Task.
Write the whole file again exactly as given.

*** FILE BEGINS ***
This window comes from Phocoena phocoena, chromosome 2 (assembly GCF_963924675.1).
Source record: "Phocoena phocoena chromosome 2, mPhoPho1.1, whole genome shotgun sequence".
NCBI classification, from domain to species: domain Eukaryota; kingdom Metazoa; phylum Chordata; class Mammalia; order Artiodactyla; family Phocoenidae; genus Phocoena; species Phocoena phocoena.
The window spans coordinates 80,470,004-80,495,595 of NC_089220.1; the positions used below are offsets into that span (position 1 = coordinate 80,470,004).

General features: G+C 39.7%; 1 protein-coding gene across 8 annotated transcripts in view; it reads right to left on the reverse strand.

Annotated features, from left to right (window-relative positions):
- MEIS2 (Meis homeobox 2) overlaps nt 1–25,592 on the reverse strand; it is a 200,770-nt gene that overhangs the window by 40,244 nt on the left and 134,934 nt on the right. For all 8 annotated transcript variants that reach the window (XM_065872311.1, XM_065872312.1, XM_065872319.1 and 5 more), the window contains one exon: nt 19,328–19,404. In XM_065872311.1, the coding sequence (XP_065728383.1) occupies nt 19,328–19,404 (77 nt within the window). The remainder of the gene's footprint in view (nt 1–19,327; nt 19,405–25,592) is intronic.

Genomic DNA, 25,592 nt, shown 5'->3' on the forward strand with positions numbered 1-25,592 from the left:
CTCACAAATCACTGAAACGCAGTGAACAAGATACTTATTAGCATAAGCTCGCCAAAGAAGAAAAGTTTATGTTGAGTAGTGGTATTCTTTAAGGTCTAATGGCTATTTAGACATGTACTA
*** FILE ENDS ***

This window comes from Phocoena phocoena, chromosome 2 (assembly GCF_963924675.1).
Source record: "Phocoena phocoena chromosome 2, mPhoPho1.1, whole genome shotgun sequence".
NCBI classification, from domain to species: domain Eukaryota; kingdom Metazoa; phylum Chordata; class Mammalia; order Artiodactyla; family Phocoenidae; genus Phocoena; species Phocoena phocoena.
The window spans coordinates 80,470,004-80,495,595 of NC_089220.1; the positions used below are offsets into that span (position 1 = coordinate 80,470,004).

General features: G+C 39.7%; 1 protein-coding gene across 8 annotated transcripts in view; it reads right to left on the reverse strand.

Annotated features, from left to right (window-relative positions):
- MEIS2 (Meis homeobox 2) overlaps nt 1–25,592 on the reverse strand; it is a 200,770-nt gene that overhangs the window by 40,244 nt on the left and 134,934 nt on the right. For all 8 annotated transcript variants that reach the window (XM_065872311.1, XM_065872312.1, XM_065872319.1 and 5 more), the window contains one exon: nt 19,328–19,404. In XM_065872311.1, the coding sequence (XP_065728383.1) occupies nt 19,328–19,404 (77 nt within the window). The remainder of the gene's footprint in view (nt 1–19,327; nt 19,405–25,592) is intronic.

Genomic DNA, 25,592 nt, shown 5'->3' on the forward strand with positions numbered 1-25,592 from the left:
CTCACAAATCACTGAAACGCAGTGAACAAGATACTTATTAGCATAAGCTCGCCAAAGAAGAAAAGTTTATGTTGAGTAGTGGTATTCTTTAAGGTCTAATGGCTATTTAGACATGTACTA